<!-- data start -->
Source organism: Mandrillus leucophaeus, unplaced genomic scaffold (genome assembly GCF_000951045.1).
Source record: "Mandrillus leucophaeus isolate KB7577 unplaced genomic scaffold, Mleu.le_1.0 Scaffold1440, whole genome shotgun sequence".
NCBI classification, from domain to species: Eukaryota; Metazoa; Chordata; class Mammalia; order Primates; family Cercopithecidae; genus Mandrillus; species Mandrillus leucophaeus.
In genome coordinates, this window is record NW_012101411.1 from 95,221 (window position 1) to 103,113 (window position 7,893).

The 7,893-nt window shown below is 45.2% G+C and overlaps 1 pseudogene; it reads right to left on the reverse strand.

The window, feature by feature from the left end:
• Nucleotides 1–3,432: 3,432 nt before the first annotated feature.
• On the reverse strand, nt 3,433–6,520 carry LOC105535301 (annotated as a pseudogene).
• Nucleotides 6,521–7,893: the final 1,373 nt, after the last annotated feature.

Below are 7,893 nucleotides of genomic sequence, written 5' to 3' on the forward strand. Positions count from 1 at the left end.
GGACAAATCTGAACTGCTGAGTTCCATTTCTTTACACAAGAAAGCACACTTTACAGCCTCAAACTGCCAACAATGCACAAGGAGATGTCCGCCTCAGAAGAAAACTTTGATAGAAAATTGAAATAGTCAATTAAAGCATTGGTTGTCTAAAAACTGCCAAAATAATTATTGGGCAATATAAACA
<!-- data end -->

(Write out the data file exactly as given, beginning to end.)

Source organism: Mandrillus leucophaeus, unplaced genomic scaffold (genome assembly GCF_000951045.1).
Source record: "Mandrillus leucophaeus isolate KB7577 unplaced genomic scaffold, Mleu.le_1.0 Scaffold1440, whole genome shotgun sequence".
NCBI classification, from domain to species: Eukaryota; Metazoa; Chordata; class Mammalia; order Primates; family Cercopithecidae; genus Mandrillus; species Mandrillus leucophaeus.
In genome coordinates, this window is record NW_012101411.1 from 95,221 (window position 1) to 103,113 (window position 7,893).

The 7,893-nt window shown below is 45.2% G+C and overlaps 1 pseudogene; it reads right to left on the reverse strand.

The window, feature by feature from the left end:
• Nucleotides 1–3,432: 3,432 nt before the first annotated feature.
• On the reverse strand, nt 3,433–6,520 carry LOC105535301 (annotated as a pseudogene).
• Nucleotides 6,521–7,893: the final 1,373 nt, after the last annotated feature.

Below are 7,893 nucleotides of genomic sequence, written 5' to 3' on the forward strand. Positions count from 1 at the left end.
GGACAAATCTGAACTGCTGAGTTCCATTTCTTTACACAAGAAAGCACACTTTACAGCCTCAAACTGCCAACAATGCACAAGGAGATGTCCGCCTCAGAAGAAAACTTTGATAGAAAATTGAAATAGTCAATTAAAGCATTGGTTGTCTAAAAACTGCCAAAATAATTATTGGGCAATATAAACA